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Is manual testing dead? OR the role of manual testing converging?

Is Manual Testing dead

 

When you look at all the testing job ads today that mention ‘Automation Testing’ it makes us wonder if manual testing is dying or if it’s already dead?  Why this change? And how can Manual testers succeed in the current market?

Testing that was once all performed manually, by exploratory methods or by carefully executing test steps, is now done with the help of various automation tools, reducing the number of test cases that have to be run. CI/CD and test automation are taking priority over manual testing and much of the manual testing needs that remain are outsourced to overseas teams.

Both Manual and automated testing have their benefits and disadvantages but knowing the difference and when to use one over the other for best results is the key.

  • Manual testing is best suited for projects where the tester’s knowledge, experience, analytical skills, and creativity is required to support tight deadlines or lack of documentation. User Acceptance Test (UAT) is another area where manual testing helps to test how user-friendly or efficient the product is to the end user.
  • Automation testing is used by companies to deliver software solutions with improved quality and a significant reduction in test-cycle time. It has the ability to make the testing process more efficient and effective while giving consistent results. It’s widely used for regression testing, Load testing, and Performance testing.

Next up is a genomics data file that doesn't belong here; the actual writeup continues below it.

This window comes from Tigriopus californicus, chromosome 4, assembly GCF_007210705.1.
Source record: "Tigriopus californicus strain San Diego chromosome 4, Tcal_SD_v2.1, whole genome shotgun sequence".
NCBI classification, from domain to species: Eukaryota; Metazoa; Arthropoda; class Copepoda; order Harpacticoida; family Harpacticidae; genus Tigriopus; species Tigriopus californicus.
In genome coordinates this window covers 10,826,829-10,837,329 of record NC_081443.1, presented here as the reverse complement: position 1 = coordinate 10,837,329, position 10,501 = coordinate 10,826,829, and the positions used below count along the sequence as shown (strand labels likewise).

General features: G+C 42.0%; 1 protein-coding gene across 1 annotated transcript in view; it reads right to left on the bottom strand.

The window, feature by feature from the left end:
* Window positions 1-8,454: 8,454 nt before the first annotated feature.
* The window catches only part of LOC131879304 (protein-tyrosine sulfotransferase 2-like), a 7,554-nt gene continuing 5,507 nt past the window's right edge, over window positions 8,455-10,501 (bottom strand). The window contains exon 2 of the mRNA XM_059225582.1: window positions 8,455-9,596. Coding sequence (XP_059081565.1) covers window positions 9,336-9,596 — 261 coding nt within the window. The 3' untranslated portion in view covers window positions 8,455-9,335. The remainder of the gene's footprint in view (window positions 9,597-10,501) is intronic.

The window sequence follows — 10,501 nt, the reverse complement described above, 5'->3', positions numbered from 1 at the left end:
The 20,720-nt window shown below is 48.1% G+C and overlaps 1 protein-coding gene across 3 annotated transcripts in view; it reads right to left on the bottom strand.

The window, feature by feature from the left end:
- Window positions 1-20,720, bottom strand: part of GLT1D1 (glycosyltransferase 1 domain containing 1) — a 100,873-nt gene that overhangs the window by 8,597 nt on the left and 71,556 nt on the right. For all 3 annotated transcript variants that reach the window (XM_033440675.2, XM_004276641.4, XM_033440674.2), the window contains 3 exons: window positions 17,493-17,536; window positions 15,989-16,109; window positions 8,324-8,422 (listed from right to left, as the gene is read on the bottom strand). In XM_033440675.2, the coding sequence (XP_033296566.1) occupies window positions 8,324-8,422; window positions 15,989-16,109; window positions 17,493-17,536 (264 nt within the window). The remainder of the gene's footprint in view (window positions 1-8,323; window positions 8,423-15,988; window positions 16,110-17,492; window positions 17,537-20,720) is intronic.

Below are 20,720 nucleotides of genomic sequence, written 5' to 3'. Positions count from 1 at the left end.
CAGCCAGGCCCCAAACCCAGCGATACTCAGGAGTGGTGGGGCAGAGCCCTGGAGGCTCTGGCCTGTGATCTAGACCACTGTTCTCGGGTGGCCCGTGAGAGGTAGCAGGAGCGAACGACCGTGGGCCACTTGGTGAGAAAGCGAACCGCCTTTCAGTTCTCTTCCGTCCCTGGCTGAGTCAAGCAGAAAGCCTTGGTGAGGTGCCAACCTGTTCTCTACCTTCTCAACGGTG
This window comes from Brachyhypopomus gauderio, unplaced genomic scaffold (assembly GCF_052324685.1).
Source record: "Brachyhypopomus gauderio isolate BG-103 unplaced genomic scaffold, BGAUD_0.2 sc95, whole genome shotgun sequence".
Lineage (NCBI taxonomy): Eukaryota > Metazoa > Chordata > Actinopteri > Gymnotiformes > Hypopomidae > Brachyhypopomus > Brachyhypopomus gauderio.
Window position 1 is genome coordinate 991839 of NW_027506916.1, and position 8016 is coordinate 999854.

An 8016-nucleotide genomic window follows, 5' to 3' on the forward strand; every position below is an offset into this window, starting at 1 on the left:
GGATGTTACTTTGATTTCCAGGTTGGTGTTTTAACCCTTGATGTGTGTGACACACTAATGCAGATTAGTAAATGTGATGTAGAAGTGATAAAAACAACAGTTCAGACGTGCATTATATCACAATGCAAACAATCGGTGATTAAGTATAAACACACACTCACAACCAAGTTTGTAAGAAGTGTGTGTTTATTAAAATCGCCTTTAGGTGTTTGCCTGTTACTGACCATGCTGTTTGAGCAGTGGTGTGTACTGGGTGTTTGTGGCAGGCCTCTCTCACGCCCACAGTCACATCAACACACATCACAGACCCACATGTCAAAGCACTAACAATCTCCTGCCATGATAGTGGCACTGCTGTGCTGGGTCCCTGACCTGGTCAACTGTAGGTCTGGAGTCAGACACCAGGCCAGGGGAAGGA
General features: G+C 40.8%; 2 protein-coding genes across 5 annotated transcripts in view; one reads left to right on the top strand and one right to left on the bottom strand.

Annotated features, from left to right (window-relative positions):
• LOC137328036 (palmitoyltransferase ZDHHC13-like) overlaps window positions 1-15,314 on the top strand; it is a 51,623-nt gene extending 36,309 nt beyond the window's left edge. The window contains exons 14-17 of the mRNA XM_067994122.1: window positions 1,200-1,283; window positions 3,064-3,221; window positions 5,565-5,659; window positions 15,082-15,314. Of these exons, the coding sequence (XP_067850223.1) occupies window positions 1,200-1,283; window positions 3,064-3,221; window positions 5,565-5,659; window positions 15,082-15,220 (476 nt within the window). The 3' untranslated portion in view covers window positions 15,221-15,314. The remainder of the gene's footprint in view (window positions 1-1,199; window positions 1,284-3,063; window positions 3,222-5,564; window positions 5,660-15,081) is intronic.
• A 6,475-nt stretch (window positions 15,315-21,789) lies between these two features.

Here are our suggestions to stay relevant in response to the current trend.

Acknowledge the change and develop skill-sets

The agile software development process has made software testers and developers work together to make a quality product. The DevOps methodology enforces the emphasis of quality throughout the SDLC and the entire team assumes responsibility for quality.

It’s critical that you know and understand the most modern testing techniques. There are many resources available to practice and master the skills.  Manual testing knowledge is important for software testing, but in the current market it’s difficult to find a job with only manual testing skills. Automation involves code and learning automation with a programming language like Python or Java is a valuable to have in your toolbelt. Other skills like XML, HTML, CSS, XPATH, and SOAP are also good to learn.

Becoming familiar with open source languages and tools will also help you stay relevant with automation roles. Selenium is one of the popular and convenient tools to learn for automation testing. ‘Selenium Simplified’ by Alan Richardson is a great starting point for beginners. Knowledge of other testing frameworks like Nightwatch.JS, Cucumber (support for most major languages), Jasmine (for JavaScript) and Protractor, and Continuous Integration tools like Jenkins CI and TeamCity will also help you get the most out of automated testing.

There are numerous online resources available to help you learn the ins and outs of automated testing. If possible, work closely with other automation engineers and developers to learn their tools and best practices. Transitioning from a manual tester to automation engineer is a great way to continue down the path of success.

While manual testing isn’t dead or dying its scope is reduced and progressively augmented by automation tools. Working to learn new skills and knowledge is always a good practice in the fast-paced, ever changing world of technology.

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